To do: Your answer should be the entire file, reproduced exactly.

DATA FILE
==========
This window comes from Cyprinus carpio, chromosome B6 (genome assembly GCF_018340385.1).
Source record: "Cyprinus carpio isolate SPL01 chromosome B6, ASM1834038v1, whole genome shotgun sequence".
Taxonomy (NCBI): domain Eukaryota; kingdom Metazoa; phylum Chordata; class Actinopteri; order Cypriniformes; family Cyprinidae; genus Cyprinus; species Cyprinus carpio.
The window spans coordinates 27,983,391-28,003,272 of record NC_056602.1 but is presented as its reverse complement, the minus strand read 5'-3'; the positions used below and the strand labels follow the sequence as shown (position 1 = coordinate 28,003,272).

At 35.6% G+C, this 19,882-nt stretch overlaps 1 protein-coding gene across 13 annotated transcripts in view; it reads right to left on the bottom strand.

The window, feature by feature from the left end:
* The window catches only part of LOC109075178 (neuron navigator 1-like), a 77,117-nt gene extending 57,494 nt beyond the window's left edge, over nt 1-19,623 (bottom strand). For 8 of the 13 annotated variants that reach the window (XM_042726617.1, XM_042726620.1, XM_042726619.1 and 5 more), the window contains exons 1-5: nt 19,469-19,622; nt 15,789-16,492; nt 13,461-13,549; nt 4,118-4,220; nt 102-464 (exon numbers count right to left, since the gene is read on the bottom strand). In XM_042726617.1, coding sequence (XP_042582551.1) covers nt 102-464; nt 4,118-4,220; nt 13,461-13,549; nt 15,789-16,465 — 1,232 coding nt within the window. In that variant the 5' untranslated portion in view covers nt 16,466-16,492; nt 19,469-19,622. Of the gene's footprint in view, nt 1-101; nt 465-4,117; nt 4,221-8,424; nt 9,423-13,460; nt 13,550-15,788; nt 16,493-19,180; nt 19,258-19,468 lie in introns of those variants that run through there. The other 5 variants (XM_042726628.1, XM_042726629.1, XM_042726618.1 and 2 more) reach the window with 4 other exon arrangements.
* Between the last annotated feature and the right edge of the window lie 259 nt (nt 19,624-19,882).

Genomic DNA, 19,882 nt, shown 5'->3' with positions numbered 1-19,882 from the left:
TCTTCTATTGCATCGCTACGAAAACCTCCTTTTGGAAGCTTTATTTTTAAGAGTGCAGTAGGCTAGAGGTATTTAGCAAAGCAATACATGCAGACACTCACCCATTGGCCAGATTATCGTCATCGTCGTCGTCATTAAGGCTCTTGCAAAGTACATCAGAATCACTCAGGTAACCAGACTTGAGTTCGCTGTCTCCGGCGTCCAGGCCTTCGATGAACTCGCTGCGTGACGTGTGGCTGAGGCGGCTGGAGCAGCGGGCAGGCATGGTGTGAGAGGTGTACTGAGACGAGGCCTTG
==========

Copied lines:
This window comes from Cyprinus carpio, chromosome B6 (genome assembly GCF_018340385.1).
Source record: "Cyprinus carpio isolate SPL01 chromosome B6, ASM1834038v1, whole genome shotgun sequence".
Taxonomy (NCBI): domain Eukaryota; kingdom Metazoa; phylum Chordata; class Actinopteri; order Cypriniformes; family Cyprinidae; genus Cyprinus; species Cyprinus carpio.
The window spans coordinates 27,983,391-28,003,272 of record NC_056602.1 but is presented as its reverse complement, the minus strand read 5'-3'; the positions used below and the strand labels follow the sequence as shown (position 1 = coordinate 28,003,272).

At 35.6% G+C, this 19,882-nt stretch overlaps 1 protein-coding gene across 13 annotated transcripts in view; it reads right to left on the bottom strand.

The window, feature by feature from the left end:
* The window catches only part of LOC109075178 (neuron navigator 1-like), a 77,117-nt gene extending 57,494 nt beyond the window's left edge, over nt 1-19,623 (bottom strand). For 8 of the 13 annotated variants that reach the window (XM_042726617.1, XM_042726620.1, XM_042726619.1 and 5 more), the window contains exons 1-5: nt 19,469-19,622; nt 15,789-16,492; nt 13,461-13,549; nt 4,118-4,220; nt 102-464 (exon numbers count right to left, since the gene is read on the bottom strand). In XM_042726617.1, coding sequence (XP_042582551.1) covers nt 102-464; nt 4,118-4,220; nt 13,461-13,549; nt 15,789-16,465 — 1,232 coding nt within the window. In that variant the 5' untranslated portion in view covers nt 16,466-16,492; nt 19,469-19,622. Of the gene's footprint in view, nt 1-101; nt 465-4,117; nt 4,221-8,424; nt 9,423-13,460; nt 13,550-15,788; nt 16,493-19,180; nt 19,258-19,468 lie in introns of those variants that run through there. The other 5 variants (XM_042726628.1, XM_042726629.1, XM_042726618.1 and 2 more) reach the window with 4 other exon arrangements.
* Between the last annotated feature and the right edge of the window lie 259 nt (nt 19,624-19,882).

Genomic DNA, 19,882 nt, shown 5'->3' with positions numbered 1-19,882 from the left:
TCTTCTATTGCATCGCTACGAAAACCTCCTTTTGGAAGCTTTATTTTTAAGAGTGCAGTAGGCTAGAGGTATTTAGCAAAGCAATACATGCAGACACTCACCCATTGGCCAGATTATCGTCATCGTCGTCGTCATTAAGGCTCTTGCAAAGTACATCAGAATCACTCAGGTAACCAGACTTGAGTTCGCTGTCTCCGGCGTCCAGGCCTTCGATGAACTCGCTGCGTGACGTGTGGCTGAGGCGGCTGGAGCAGCGGGCAGGCATGGTGTGAGAGGTGTACTGAGACGAGGCCTTG